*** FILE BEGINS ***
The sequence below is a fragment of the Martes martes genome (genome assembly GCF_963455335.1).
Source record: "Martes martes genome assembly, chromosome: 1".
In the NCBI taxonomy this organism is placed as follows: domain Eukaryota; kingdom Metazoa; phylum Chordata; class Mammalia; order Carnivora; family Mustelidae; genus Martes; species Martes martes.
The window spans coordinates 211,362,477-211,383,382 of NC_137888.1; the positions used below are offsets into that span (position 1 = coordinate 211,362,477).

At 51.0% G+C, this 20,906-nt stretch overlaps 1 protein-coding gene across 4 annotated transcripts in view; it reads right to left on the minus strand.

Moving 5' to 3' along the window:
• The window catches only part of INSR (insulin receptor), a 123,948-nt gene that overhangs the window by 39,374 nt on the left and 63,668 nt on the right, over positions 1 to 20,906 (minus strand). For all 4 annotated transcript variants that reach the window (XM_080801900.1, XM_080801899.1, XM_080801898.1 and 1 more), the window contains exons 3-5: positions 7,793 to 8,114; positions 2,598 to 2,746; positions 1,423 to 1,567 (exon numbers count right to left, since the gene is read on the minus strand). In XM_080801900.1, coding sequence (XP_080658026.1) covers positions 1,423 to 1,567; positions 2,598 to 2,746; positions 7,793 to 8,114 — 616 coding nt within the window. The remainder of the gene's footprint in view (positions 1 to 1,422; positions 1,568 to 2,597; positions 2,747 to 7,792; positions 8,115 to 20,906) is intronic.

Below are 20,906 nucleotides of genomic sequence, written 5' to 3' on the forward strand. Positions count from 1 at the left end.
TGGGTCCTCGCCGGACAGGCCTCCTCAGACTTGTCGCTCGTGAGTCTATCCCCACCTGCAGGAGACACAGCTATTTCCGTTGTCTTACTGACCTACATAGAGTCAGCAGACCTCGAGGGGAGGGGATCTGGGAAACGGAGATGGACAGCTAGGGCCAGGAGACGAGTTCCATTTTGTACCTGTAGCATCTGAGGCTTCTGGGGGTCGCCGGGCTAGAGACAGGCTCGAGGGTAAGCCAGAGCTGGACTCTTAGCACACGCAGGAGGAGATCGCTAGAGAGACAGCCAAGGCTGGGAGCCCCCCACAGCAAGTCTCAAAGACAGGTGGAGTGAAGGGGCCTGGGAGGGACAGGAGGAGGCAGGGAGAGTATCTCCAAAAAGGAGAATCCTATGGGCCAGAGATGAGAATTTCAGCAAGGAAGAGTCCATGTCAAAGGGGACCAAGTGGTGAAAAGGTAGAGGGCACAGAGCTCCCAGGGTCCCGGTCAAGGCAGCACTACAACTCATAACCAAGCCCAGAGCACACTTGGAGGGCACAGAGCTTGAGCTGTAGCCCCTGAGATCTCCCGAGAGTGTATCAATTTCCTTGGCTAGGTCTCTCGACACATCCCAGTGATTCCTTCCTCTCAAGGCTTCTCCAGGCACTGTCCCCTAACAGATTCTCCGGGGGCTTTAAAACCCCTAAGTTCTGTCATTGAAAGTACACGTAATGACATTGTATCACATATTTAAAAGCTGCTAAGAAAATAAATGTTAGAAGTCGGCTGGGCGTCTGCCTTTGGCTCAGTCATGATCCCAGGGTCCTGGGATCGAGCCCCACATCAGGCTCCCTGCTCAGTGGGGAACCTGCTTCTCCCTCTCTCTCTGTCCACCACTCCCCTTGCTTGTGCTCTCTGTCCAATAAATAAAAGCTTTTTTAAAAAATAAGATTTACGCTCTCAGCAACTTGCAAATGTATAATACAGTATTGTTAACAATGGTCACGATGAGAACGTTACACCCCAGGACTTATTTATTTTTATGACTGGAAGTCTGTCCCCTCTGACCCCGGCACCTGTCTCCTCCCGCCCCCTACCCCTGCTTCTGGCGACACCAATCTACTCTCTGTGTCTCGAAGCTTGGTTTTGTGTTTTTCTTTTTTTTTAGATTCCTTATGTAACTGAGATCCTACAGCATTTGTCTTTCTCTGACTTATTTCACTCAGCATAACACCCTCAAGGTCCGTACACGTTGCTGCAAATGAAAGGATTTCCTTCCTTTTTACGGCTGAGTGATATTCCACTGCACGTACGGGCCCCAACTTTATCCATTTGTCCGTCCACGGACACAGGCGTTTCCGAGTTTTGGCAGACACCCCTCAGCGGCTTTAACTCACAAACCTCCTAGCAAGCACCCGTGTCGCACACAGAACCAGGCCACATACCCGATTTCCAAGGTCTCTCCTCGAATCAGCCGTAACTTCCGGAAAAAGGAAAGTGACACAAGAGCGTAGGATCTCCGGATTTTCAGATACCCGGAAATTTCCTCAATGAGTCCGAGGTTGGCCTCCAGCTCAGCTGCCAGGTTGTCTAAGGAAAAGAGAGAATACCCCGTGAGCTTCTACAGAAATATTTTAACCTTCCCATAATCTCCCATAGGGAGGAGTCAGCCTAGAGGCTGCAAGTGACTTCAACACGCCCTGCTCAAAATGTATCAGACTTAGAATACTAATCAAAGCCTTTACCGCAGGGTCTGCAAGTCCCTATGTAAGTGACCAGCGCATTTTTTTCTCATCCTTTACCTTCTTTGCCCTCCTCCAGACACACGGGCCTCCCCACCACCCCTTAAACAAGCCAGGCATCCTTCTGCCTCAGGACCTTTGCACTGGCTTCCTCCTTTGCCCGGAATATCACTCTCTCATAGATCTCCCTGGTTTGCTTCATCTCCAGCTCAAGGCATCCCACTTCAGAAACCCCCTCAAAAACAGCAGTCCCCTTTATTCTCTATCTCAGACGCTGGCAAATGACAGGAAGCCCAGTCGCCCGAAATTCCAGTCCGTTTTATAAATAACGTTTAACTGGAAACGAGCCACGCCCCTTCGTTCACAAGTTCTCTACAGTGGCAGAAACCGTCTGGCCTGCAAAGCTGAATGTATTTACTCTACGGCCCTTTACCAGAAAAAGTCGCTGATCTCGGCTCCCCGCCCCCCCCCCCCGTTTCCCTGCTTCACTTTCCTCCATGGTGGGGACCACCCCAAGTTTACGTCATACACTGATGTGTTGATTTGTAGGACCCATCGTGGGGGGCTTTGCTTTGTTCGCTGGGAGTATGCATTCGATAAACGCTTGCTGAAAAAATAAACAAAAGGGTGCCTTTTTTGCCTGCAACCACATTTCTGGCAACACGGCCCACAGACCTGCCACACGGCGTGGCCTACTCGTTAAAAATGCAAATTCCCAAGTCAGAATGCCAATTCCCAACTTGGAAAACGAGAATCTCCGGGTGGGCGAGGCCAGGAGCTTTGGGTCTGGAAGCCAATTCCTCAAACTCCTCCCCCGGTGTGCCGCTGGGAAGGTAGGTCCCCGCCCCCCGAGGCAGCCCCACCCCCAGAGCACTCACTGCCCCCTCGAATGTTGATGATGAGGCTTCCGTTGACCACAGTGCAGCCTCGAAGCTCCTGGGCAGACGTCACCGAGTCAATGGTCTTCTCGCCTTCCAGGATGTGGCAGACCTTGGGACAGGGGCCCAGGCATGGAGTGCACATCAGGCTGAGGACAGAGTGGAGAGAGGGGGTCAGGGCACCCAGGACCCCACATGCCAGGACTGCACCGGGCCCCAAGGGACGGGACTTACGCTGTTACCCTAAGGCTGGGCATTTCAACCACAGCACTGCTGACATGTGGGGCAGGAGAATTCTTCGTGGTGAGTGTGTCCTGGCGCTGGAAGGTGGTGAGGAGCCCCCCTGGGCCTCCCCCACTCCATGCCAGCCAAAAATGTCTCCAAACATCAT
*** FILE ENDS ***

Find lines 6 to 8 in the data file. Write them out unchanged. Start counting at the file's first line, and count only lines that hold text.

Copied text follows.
Moving 5' to 3' along the window:
• The window catches only part of INSR (insulin receptor), a 123,948-nt gene that overhangs the window by 39,374 nt on the left and 63,668 nt on the right, over positions 1 to 20,906 (minus strand). For all 4 annotated transcript variants that reach the window (XM_080801900.1, XM_080801899.1, XM_080801898.1 and 1 more), the window contains exons 3-5: positions 7,793 to 8,114; positions 2,598 to 2,746; positions 1,423 to 1,567 (exon numbers count right to left, since the gene is read on the minus strand). In XM_080801900.1, coding sequence (XP_080658026.1) covers positions 1,423 to 1,567; positions 2,598 to 2,746; positions 7,793 to 8,114 — 616 coding nt within the window. The remainder of the gene's footprint in view (positions 1 to 1,422; positions 1,568 to 2,597; positions 2,747 to 7,792; positions 8,115 to 20,906) is intronic.

Below are 20,906 nucleotides of genomic sequence, written 5' to 3' on the forward strand. Positions count from 1 at the left end.